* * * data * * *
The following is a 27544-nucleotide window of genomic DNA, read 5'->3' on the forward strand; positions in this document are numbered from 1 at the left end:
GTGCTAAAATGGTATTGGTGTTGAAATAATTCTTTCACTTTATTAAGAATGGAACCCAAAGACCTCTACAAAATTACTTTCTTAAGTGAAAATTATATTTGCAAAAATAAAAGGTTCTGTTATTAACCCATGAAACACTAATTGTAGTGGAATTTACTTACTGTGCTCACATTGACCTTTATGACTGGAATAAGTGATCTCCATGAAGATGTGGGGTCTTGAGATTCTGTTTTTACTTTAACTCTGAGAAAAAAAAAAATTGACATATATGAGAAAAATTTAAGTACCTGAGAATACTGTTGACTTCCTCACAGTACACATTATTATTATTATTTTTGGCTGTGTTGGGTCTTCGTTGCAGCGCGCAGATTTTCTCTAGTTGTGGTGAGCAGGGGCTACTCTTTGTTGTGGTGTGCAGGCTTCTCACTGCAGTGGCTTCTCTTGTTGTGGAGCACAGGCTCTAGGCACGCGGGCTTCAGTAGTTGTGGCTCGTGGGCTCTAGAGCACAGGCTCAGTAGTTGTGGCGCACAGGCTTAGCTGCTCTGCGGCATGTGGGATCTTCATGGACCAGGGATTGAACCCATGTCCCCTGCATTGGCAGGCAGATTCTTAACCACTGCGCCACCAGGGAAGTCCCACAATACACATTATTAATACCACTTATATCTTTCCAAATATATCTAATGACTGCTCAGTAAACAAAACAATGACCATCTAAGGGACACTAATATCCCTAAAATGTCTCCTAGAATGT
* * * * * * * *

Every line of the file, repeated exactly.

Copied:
The following is a 27544-nucleotide window of genomic DNA, read 5'->3' on the forward strand; positions in this document are numbered from 1 at the left end:
GTGCTAAAATGGTATTGGTGTTGAAATAATTCTTTCACTTTATTAAGAATGGAACCCAAAGACCTCTACAAAATTACTTTCTTAAGTGAAAATTATATTTGCAAAAATAAAAGGTTCTGTTATTAACCCATGAAACACTAATTGTAGTGGAATTTACTTACTGTGCTCACATTGACCTTTATGACTGGAATAAGTGATCTCCATGAAGATGTGGGGTCTTGAGATTCTGTTTTTACTTTAACTCTGAGAAAAAAAAAAATTGACATATATGAGAAAAATTTAAGTACCTGAGAATACTGTTGACTTCCTCACAGTACACATTATTATTATTATTTTTGGCTGTGTTGGGTCTTCGTTGCAGCGCGCAGATTTTCTCTAGTTGTGGTGAGCAGGGGCTACTCTTTGTTGTGGTGTGCAGGCTTCTCACTGCAGTGGCTTCTCTTGTTGTGGAGCACAGGCTCTAGGCACGCGGGCTTCAGTAGTTGTGGCTCGTGGGCTCTAGAGCACAGGCTCAGTAGTTGTGGCGCACAGGCTTAGCTGCTCTGCGGCATGTGGGATCTTCATGGACCAGGGATTGAACCCATGTCCCCTGCATTGGCAGGCAGATTCTTAACCACTGCGCCACCAGGGAAGTCCCACAATACACATTATTAATACCACTTATATCTTTCCAAATATATCTAATGACTGCTCAGTAAACAAAACAATGACCATCTAAGGGACACTAATATCCCTAAAATGTCTCCTAGAATGT